The camera in your consciousness

The change is from an introspective to a behaviorist psychology, from the fulsome sorrows of Werther to the impassive public mask of an Ernest Hemingway. Facing hunger and death in the midst of a wilderness, a stranded aviator writes in his notes: “I built another raft, and this time took off my clothes to try it. I must have looked good, carrying the big logs on my back in my underwear.” Alone, he still thinks of himself as a public character, being watched: and to a greater or less degree everyone, from the crone in a remote hamlet to the political dictator on his carefully prepared stage is in the same position. This constant sense of a public world would seem in part, at least, to be the result of the camera and the camera eye that developed with it. If the eye be absent in reality, one improvises it wryly with a fragment of one’s consciousness. The change is significant: not self-examination but self-exposure; not tortured confession but easy open candor; not the proud soul wrapped in his cloak, pacing the lonely beach at midnight, but the matter-of-fact soul, naked, exposed to the sun on the beach at noonday, one of a crowd of naked people.

That is from Lewis Mumford’s Technics and Civilization (1934). The camera in our heads isn’t pointed outward and we’re not looking through its lens; instead, he argues, it’s pointed at us and we have to pander to it. Mumford says this makes us “matter-of-fact” in our self-presentation, since we take the camera’s permanent presence for granted. There is no time when we are not being observed, so we have no possibility to prepare for it, no space to know what the alternative feels like anymore. 

Mumford links “candor” to a sort of empty-headed, nonreflexive presence — an unawareness of the possibility of privacy akin to what animals appear to exhibit. He sees an indistinguishable “crowd” of basically dehumanized beings who are surveilled into a state of unselfconsciousness and can be driven behaviorally, like laboratory rats.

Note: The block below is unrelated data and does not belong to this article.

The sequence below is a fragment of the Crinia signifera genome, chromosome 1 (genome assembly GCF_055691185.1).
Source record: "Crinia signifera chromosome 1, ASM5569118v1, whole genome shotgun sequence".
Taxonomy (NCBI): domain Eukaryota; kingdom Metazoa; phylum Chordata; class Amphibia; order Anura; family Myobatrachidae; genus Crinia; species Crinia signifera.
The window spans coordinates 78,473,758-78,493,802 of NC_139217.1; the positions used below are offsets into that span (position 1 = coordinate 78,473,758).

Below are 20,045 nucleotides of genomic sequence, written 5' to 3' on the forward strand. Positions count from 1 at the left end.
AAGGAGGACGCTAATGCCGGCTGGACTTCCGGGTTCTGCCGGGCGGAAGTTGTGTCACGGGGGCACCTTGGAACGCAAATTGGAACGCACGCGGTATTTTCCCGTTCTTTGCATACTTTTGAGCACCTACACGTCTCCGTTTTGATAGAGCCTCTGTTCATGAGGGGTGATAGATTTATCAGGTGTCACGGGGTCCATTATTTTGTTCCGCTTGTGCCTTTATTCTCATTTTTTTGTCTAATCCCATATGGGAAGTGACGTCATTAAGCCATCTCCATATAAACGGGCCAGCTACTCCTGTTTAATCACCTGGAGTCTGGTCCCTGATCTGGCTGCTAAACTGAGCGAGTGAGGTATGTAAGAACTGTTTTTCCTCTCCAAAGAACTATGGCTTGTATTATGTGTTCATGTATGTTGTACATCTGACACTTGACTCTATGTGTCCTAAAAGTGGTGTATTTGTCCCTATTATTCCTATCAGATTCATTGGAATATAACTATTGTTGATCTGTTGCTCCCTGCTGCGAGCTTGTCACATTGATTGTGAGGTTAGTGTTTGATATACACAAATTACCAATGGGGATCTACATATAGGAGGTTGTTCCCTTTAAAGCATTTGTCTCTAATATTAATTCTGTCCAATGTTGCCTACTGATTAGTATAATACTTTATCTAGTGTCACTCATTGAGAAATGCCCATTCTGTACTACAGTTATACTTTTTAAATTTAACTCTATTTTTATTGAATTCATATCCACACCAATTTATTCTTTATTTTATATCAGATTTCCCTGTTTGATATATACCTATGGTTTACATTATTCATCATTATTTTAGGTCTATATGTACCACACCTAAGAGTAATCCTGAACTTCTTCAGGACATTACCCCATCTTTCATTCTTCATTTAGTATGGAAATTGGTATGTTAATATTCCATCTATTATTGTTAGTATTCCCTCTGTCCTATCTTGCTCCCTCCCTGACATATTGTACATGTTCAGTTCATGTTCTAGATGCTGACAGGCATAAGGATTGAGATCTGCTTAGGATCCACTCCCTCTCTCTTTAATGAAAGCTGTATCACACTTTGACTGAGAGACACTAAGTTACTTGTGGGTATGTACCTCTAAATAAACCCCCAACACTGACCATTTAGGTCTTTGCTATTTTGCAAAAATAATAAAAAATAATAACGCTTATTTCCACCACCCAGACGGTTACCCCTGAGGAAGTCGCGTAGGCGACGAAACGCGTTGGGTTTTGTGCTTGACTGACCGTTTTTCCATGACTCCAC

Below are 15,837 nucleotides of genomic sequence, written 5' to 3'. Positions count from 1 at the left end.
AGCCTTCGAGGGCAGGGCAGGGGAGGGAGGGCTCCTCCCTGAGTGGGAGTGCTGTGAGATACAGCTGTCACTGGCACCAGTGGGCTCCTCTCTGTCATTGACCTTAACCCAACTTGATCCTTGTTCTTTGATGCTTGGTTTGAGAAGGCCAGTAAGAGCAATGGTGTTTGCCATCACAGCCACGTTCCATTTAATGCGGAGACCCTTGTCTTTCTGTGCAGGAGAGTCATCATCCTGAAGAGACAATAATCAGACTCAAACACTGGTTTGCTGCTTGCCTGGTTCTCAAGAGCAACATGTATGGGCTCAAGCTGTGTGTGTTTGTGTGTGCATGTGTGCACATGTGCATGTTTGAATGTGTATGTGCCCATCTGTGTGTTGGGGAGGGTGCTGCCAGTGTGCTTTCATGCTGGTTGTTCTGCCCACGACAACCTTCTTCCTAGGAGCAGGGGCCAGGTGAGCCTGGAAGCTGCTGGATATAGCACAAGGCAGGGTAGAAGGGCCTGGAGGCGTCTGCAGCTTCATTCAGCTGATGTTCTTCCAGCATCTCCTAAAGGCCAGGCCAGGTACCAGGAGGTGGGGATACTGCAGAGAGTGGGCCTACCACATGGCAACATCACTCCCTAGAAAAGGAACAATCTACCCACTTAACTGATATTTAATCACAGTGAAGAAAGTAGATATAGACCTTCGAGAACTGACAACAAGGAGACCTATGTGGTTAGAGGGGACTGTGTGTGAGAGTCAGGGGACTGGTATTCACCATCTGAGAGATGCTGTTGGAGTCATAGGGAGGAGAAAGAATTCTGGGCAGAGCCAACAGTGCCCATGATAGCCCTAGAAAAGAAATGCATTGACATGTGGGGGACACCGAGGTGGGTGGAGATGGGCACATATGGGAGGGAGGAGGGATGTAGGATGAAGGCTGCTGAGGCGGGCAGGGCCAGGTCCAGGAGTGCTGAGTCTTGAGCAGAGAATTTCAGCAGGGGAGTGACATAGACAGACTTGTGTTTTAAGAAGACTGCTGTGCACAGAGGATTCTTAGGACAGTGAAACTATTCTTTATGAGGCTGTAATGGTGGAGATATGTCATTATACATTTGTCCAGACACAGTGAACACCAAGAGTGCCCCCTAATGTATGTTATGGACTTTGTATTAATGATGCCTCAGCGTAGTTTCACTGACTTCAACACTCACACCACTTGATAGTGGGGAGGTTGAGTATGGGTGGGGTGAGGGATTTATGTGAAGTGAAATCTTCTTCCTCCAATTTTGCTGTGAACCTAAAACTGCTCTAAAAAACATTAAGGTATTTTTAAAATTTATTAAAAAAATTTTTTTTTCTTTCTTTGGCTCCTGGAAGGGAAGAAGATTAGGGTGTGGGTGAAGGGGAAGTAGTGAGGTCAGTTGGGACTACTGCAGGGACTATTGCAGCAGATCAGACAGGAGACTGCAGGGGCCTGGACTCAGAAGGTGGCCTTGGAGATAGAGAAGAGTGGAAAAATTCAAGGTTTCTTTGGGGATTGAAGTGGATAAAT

“Self-examination,” Mumford assumes, can only occur when we believe no one else is watching; only then can we see ourselves as we are and not in terms of our performance for others. Even the stranded aviator imagines an audience and falsifies himself into a “public character.” Mumford seems to think that there is a truth about ourselves beyond the social performances. That suggests a belief that we are not always already performing for ourselves. 

In Mumford’s reading of the aviator’s performance, the aviator would be better off communing with his “real self” in total isolation rather than connecting with the internalized community in his mind to maintain a sense of the very possibility of connection. But what if his “real self” isn’t the performer but the audience? We may be our own primary audience, performing constantly to ourselves the possibility of our inclusion in something bigger, trying to convince ourselves that our internal monologue is more consequential than just being an echo in our head. The development of a self doesn’t precede that quest for relevance; it may instead stem from it. 

There is no identity that is not social; the idea of a camera just allows us to technologize that reality — it allows us to replace the daunting presence of other humans with a machine that serves as their proxy. Then we can go about thinking of how we can master the protocols of that machine rather than worry about how we can never fully master the unpredictability of other people’s judgment. The camera lets us dream that it’s only machines that ever really see us.

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